Island Life by David Slack

Another Man's Poisson

We were talking, my wife and I, over lunch yesterday about the words Helen Clark had chosen to convey her distaste for the Auditor General's recent forthrightness. We agreed that even a phrase as innocuous as "I was rather surprised by that", could be a bit of a scrotum-shrinker when issued by this particular Prime Minister. If she's not mightily pissed off, I'd be very surprised. However I'd also be surprised if this Auditor General felt particularly cowed.

Cojones. When we need a word to describe boldness in business we have France's entrepreneur. But when we want to speak of someone with courage in the face of imminent and palpable risk, we turn to the nation of bullfighters.

This morning, here at the world headquarters of speechesdotcom, I opened my email to a dispiriting message.


Your server has failed the RAID container, we are working to bring it back
now. I'll contact you as soon as I have more information.



Regular readers will grasp how perturbing this news was to me.

Mercifully, this time, the disruption was kept to a minimum, and as I write the site is humming along as it ought. But once more, the entrepreneur was reminded of the need for sturdy cojones. No matter how hard you try to eliminate the risks, you will still be in for some difficult moments.

People who have made a big fat success of their business can be quite forthcoming about hurdles they have overcome. I know of one person who has a worldwide recruitment business who likes to recall the lonely day he sat alone in his empty office contemplating the ledger of outgoings (substantial) and income (nil). The phone rang. So despondent was he that he resolved that it would be the last one; he'd shut up shop. The caller was some colossal organisation with a brief for dozens of placements. He was in business.

I also knew a woman with a flourishing PR practice. She told stories of the first fruitless pitches to clients. After one especially promising one, the polite demurral was too much for her. She walked out of the office, into the stairwell, slumped onto a step, dropped the glossy folders, buried her head in her hands and sobbed. But in the best tradition of inspirational tales, she pressed on. She dried her tears, dusted herself off and went back to her office. She kept working the phones and making the pitches and slowly but surely began to pick up the contracts. Plenty would happily settle for a small share of the money she's made since then.

The purpose of these little Of-Course-You-Can-Do-It reminiscences is to preface a little bit of a plug. Wellingtonista readers will be familiar with Martha, and her brand new contribution to the world of online commerce, Perfect for the little kids in your life. Sick of the same old Pumpkin Patch stuff? Want a cute designer T-shirt for your kids at a very affordable price? These garments should be in your child's wardrobe.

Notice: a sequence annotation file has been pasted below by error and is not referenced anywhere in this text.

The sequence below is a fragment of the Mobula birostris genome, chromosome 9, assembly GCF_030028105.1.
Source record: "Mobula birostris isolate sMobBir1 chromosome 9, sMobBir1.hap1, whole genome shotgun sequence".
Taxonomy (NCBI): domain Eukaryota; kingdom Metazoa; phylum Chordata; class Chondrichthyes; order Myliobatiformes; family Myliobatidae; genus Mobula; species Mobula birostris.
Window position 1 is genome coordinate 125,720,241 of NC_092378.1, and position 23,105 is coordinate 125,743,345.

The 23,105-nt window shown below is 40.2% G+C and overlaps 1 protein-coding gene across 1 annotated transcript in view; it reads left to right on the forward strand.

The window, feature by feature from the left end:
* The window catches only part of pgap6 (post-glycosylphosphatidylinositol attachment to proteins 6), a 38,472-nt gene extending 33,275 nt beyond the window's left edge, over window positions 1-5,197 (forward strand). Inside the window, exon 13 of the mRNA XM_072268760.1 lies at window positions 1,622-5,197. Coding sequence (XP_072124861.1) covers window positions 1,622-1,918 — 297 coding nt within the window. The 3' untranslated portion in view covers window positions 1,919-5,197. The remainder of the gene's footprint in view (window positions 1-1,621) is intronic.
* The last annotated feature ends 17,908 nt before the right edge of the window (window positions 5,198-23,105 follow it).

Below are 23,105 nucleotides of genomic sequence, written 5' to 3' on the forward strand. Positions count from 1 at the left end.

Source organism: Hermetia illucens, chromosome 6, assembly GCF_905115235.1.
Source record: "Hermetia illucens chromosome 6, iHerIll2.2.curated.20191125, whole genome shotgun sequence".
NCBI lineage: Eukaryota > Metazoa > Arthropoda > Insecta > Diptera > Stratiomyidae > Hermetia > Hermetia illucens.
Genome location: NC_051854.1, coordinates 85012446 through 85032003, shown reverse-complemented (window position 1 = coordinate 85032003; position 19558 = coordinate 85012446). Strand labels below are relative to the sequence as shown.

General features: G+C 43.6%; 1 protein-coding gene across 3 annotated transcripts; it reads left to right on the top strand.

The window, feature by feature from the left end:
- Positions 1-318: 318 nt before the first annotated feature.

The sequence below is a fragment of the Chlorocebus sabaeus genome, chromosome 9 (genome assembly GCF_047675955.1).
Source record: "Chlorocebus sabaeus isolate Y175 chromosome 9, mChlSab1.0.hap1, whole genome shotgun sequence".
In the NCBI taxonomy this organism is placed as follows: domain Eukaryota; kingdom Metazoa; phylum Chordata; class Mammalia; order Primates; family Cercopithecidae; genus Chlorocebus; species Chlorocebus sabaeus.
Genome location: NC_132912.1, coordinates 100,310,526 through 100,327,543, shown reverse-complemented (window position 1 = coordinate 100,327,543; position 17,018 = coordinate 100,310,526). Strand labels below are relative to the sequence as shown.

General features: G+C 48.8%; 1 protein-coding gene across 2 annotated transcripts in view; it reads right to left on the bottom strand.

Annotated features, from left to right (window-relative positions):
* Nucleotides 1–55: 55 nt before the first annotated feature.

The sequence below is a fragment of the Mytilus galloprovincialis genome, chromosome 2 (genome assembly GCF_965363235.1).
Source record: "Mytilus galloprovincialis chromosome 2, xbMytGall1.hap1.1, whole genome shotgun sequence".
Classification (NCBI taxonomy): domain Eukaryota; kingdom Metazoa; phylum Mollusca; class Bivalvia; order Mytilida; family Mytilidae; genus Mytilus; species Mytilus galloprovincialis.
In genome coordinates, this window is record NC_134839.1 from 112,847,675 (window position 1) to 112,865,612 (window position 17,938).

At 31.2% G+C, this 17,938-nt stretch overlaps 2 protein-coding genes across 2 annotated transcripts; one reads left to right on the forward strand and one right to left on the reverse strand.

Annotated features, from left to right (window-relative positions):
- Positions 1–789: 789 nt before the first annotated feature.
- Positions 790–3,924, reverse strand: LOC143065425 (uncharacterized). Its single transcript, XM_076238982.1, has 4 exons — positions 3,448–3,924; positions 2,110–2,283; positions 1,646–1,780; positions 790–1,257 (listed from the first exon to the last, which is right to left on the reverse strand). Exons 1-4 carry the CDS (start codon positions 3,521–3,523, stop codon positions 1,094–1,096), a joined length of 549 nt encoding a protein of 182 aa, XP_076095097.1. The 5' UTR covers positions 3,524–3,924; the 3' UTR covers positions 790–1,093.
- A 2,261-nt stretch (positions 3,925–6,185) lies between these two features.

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Do by all means click on over to Babylicious and support local enterprise. And thanks for the T-Shirt, Martha. Back-scratching makes the blogosphere go around. Awakino's Lineman for the County was on the wire just hours after I'd posted my little paean to the well maintained roads of Taranaki - and, of course, the noble whitebait - offering me a pound of Mokau's finest. A pound! She said Ernie I'll be 'appy if it comes up to me chest.

Read that and weep, Long-Suffering Ratepayer of Sandringham. I accept there may be some who tremble at the sight of a tiny whitebait eyeball, but around here where the cojones are abundant, we stare right back as we scoff them.

And I am not alone.

Su Askwith:

Growing up in New Plymouth they have always been part of my life and each new season eagerly awaited. Whilst I too cannot go past a fritter in Mokau, I really did think I was in heaven a few years ago when I went to a meeting in Greymouth and on arrival there was a barbeque. There were buckets of whitebait being made into fritters and cooked straight away.I barely moved from the bbq spot until all were eaten!

Roy Billing reported saliva "all over" his keyboard.

The All Blacks are still winning...and the whitebait are still running. Time to come home methinks.
I picture a Saturday night in Godzone in front of the tv watching the All Blacks win yet another Bledisloe Cup, with no Wallaby supporters in hearing distance, a bottle of Marlborough Sauvugnon Blanc opened, alongside a plate of fresh, New Zealand whitebait fritters... The saliva is drooling again! Why the hell am I living in Australia???!!!

Ian Orchard:

Perhaps Graham Reid was cursed with only ever having tasted frozen whitebait, a pale imitation of the fresh delights. Sadly, it's all we Kiwis can hope for these days.
Oh for the days when my Dad would return from The Coast bearing a quart preserving jar of fresh 'bait. Sold for around 2 bob a container.

David Haywood enthused too, but that was more to do with the allure of librarians.

Everyone has their own fantasy, and I can appreciate that lying under canvas with a sultry librarian, feeding one another whitebait fritters and listening to Peaceful Easy Feeling on the Classic Hits station would not be Graham's idea of A Good Time.

Aspects of that tableau don't really work for me either, but it remains vastly preferable to waking up to an email that shrinks the cojones.